To send content items to your account,
please confirm that you agree to abide by our usage policies.
If this is the first time you use this feature, you will be asked to authorise Cambridge Core to connect with your account.
Find out more about sending content to .
To send content items to your Kindle, first ensure firstname.lastname@example.org
is added to your Approved Personal Document E-mail List under your Personal Document Settings
on the Manage Your Content and Devices page of your Amazon account. Then enter the ‘name’ part
of your Kindle email address below.
Find out more about sending to your Kindle.
Note you can select to send to either the @free.kindle.com or @kindle.com variations.
‘@free.kindle.com’ emails are free but can only be sent to your device when it is connected to wi-fi.
‘@kindle.com’ emails can be delivered even when you are not connected to wi-fi, but note that service fees apply.
Maltreatment adversely impacts the development of children across a host of domains. One way in which maltreatment may exert its deleterious effects is by becoming embedded in the activity of neurophysiological systems that regulate metabolic function. This paper reviews the literature regarding the association between childhood maltreatment and the activity of three systems: the parasympathetic nervous system, the sympathetic nervous system, and the hypothalamic–pituitary–adrenal axis. A particular emphasis is placed on the extent to which the literature supports a common account of activity across these systems under conditions of homeostasis and stress. The paper concludes with an outline of directions for future research and the implications of the literature for policy and practice.
Bulachite specimens from Cap Garonne, France, comprise two intimately mixed hydrated aluminium arsenate minerals with the same Al:As ratio of 2:1 and with different water contents. The crystal structures of both minerals have been solved using data from low-dose electron diffraction tomography combined with synchrotron powder X-ray diffraction. One of the minerals has the same powder X-ray diffraction pattern (PXRD) as for published bulachite. It has orthorhombic symmetry, space group Pnma with unit-cell parameters a = 15.3994(3), b = 17.6598(3), c = 7.8083(1) Å and Z = 4, with the formula [Al6(AsO4)3(OH)9(H2O)4]⋅2H2O. The second mineral is a higher hydrate with composition [Al6(AsO4)3(OH)9(H2O)4]⋅8H2O. It has the same Pnma space group and unit-cell parameters a = 19.855(4), b = 17.6933(11) and c = 7.7799(5) Å i.e. almost the same b and c parameters but a much larger a parameter. The structures are based on polyhedral layers, parallel to (100), of composition [Al6(AsO4)3(OH)9(H2O)4] and with H-bonded H2O between the layers. The layers contain  spiral chains of edge-shared octahedra, decorated with corner connected AsO4 tetrahedra that are the same as in the mineral liskeardite. The spiral chains are joined together by octahedral edge-sharing to form layers parallel to (100). Synchrotron PXRD patterns collected at different temperatures during heating of the specimen show that the higher-hydrate mineral starts transforming to bulachite when heated to 50°C, and the transformation is complete between 75 and 100°C.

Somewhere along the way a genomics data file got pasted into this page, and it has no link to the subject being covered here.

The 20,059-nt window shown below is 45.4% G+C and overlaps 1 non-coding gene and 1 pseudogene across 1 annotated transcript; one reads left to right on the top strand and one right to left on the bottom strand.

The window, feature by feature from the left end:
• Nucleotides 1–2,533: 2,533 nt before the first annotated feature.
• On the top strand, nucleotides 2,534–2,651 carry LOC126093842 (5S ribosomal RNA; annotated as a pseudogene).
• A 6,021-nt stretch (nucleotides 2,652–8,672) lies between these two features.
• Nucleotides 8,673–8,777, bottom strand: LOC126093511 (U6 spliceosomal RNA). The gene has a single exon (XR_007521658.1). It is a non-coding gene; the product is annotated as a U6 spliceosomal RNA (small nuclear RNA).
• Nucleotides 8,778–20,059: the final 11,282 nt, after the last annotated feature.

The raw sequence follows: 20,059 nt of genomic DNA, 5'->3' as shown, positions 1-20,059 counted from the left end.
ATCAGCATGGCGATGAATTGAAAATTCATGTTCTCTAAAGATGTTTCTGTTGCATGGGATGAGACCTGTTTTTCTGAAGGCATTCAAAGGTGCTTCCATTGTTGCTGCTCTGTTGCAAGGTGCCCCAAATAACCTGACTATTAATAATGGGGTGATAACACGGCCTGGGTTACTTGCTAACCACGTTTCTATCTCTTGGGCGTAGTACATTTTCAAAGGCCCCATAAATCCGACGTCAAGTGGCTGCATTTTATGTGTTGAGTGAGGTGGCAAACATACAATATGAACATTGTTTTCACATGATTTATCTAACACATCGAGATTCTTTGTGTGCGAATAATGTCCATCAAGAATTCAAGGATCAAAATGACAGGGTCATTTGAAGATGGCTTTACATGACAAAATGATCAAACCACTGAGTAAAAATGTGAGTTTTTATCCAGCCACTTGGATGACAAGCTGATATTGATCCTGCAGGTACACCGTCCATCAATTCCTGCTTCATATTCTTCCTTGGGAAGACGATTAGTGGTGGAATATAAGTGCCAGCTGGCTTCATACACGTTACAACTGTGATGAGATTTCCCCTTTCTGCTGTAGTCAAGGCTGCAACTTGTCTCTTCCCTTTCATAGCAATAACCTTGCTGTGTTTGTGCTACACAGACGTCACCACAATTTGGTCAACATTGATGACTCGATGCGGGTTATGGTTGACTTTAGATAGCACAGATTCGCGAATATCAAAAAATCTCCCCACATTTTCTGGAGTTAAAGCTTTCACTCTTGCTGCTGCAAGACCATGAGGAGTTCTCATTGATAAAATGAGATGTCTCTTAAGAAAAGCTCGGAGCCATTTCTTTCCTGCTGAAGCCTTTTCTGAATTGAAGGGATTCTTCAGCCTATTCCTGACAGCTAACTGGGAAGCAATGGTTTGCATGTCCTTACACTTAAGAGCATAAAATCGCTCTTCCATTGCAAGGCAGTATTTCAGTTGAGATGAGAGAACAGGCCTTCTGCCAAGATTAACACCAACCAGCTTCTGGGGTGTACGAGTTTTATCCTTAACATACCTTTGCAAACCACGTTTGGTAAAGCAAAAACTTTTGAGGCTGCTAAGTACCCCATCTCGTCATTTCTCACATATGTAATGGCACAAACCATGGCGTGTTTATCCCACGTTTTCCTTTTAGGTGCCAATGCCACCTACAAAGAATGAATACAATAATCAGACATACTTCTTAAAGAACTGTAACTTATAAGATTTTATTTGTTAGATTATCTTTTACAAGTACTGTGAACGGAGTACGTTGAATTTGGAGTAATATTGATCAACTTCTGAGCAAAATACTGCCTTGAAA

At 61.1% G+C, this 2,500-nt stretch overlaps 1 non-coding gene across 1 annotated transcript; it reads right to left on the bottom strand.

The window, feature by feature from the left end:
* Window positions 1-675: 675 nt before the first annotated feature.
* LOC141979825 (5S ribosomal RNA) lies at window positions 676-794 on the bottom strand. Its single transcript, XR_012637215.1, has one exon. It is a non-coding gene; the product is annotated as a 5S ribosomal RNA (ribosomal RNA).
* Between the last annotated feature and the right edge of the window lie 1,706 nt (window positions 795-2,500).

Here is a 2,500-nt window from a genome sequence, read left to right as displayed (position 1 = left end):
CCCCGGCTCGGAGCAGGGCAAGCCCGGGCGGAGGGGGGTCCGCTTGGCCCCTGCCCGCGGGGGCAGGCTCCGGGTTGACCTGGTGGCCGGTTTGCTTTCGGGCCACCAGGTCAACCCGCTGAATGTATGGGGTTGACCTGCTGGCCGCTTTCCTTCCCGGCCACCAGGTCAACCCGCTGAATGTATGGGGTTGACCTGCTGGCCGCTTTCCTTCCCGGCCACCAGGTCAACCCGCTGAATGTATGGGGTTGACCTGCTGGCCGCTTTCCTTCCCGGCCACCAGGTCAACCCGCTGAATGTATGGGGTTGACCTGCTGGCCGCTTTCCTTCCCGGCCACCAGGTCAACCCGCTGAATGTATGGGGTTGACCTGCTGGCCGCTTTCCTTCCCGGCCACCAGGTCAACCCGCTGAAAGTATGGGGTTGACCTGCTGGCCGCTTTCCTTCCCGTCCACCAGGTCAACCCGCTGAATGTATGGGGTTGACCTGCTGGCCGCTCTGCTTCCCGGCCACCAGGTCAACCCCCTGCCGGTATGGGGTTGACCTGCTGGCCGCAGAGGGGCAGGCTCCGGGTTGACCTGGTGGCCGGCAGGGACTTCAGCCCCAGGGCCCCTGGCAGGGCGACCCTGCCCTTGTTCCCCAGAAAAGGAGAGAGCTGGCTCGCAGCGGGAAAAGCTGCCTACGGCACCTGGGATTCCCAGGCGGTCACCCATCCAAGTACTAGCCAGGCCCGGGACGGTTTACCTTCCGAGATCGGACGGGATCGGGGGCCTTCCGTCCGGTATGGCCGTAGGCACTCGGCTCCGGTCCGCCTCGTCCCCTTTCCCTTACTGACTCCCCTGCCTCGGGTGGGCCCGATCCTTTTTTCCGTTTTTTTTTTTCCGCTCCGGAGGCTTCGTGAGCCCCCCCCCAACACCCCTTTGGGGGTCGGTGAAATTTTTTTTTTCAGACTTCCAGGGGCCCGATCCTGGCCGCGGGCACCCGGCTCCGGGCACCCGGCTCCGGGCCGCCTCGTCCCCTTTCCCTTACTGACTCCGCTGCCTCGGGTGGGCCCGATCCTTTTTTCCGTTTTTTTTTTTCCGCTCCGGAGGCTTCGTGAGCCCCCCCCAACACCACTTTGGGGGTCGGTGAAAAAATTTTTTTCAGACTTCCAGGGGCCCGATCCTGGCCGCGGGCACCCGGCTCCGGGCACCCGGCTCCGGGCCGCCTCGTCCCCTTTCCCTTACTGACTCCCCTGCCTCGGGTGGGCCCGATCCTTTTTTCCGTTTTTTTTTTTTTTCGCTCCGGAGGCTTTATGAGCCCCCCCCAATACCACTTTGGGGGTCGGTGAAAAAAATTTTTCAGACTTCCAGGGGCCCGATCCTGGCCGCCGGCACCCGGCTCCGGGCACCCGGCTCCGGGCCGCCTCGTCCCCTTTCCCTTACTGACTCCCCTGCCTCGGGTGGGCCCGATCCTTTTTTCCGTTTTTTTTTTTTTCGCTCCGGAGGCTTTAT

In recent years, concern about research reproducibility has increased dramatically for scientists, funders of research, and the general public. With a view to explicitly address what is often called a reproducibility crisis and putting the focus on research being done by individual trainees, a two-hour workshop was developed and introduced into six courses at UC San Diego. Participation in the workshop resulted in a statistically significant increase in the number of different types of strategies identified by the trainees for fostering reproducibility. The findings are consistent with having increased awareness of strategies to promote reproducibility.
Hagstromite, Pb8Cu2+(Te6+O6)2(CO3)Cl4, (IMA2019-093) is a new tellurate mineral from Otto Mountain near Baker, California, USA. It occurs on quartz in association with cerussite, fuettererite and thorneite. It is a secondary oxidation zone mineral and is presumed to have formed by oxidation of earlier formed tellurides, chalcopyrite and galena. Hagstromite occurs as light yellow–green blades, up to ~100 μm long. Crystals are transparent with adamantine to silky lustre. The mineral is brittle with two cleavages providing splintery fracture; the Mohs hardness is probably between 2 and 3. The calculated density is 7.062 g cm–3. Hagstromite is optically biaxial (+), with calculated indices of refraction for α = 2.045, β = 2.066 and γ = 2.102; 2Vmeas = 76(1)°; and optical orientation X = b, Y = a and Z = c. The Raman spectrum of hagstromite exhibits similarities with those of agaite and thorneite and confirms the presence of CO32–. The electron microprobe analyses provided the empirical formula Pb8.07Cu2+0.98Te6+1.96C1.17Cl3.83O15.34. Hagstromite is orthorhombic, space group Ibam, with a = 23.688(17), b = 9.026(8), c = 10.461(8) Å, V = 2237(3) Å3 and Z = 4. The crystal structure of hagstromite (R1 = 0.0659 for 284 I > 2σI reflections) contains a novel Cu2+Te6+2O12 chain assembled of corner-sharing Cu2+O4 squares and Te6+O6 octahedra. The O atoms in the chains form bonds with Pb2+ cations, which in turn bond to Cl– and CO32– anions, thereby creating a framework structure.